This guide is intended to provide a starting point to library and online resources you'll need to create a well-researched project on Environmental Policy. Sources include reference books, subject databases that aggregate academic journals, images, government reports and data, and more. If you have questions about how to access this information or need assistance putting together a research plan, please contact your environmental policy subject librarian, Holly Surbaugh.
How to Find Sources in the Library & Online
HoyaSearch is the search tool provided by Georgetown Library. Users may search Georgetown and Consortium holdings, Georgetown databases, and a variety of other resources. It includes books, journal and newspaper articles, encyclopedias, images and media, and primary sources.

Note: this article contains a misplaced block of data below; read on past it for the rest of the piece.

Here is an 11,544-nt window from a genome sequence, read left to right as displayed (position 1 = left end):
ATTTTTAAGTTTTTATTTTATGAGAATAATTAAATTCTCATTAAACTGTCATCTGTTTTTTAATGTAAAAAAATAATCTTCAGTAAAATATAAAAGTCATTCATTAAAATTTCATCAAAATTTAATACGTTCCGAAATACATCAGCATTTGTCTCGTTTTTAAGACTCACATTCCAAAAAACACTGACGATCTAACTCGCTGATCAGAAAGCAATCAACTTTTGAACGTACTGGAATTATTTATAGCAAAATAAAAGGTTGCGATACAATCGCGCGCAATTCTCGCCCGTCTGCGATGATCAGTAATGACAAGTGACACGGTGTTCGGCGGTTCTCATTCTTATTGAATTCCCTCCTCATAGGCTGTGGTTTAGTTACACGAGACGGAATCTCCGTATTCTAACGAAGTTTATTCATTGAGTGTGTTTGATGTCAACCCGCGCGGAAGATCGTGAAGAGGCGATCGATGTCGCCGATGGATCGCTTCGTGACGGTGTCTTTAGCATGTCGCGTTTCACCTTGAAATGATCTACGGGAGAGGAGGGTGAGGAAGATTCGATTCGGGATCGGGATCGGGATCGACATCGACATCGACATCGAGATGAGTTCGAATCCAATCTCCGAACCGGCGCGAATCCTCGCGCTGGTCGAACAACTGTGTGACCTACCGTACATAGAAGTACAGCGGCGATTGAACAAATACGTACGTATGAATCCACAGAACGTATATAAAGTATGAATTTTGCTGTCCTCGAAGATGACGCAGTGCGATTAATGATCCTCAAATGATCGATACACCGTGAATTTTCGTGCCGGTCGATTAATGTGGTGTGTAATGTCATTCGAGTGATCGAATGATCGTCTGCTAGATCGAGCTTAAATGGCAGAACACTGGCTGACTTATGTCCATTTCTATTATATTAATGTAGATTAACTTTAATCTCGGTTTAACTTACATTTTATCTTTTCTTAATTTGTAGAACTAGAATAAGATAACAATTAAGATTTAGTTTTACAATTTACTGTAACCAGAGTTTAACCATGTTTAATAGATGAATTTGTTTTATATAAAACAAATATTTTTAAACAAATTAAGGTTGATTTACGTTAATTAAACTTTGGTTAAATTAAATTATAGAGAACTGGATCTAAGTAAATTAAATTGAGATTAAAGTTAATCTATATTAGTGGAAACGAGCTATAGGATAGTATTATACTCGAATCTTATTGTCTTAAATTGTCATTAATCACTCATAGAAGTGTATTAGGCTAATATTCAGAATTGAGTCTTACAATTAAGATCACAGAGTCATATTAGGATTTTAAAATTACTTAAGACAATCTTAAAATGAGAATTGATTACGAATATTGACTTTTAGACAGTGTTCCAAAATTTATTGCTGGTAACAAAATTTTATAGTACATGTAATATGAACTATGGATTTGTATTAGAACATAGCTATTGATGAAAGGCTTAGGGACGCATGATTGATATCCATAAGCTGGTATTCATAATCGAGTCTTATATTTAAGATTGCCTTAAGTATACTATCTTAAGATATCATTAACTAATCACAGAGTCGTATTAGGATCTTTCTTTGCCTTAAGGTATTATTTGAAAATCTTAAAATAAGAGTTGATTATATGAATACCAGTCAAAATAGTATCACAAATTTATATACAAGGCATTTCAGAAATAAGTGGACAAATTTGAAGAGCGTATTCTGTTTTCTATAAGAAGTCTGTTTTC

Google Scholar is a free search engine that will search for scholarly literature that includes academic journals, books, theses, and more. Remember, Google Scholar does not sort your search results by relevance, so review them carefully to determine which is most appropriate and relaible.
WorldCat is a free search tool that allows users to search the holdings of libraries within your community. Users are able to search for books, articles, music, and more.
The National Environmental Policy Act (NEPA): Environmental policy began in 1970 under President Nixon with the establishment of the EPA and the passage of the National Environmental Policy Act (NEPA). NEPA requires federal agencies to assess the environmental effects of proposed actions prior to making decisions. When a company wants to build a pipeline, road or other infrastructure, federal agencies are required to review the project's environmental impact. But how does NEPA work?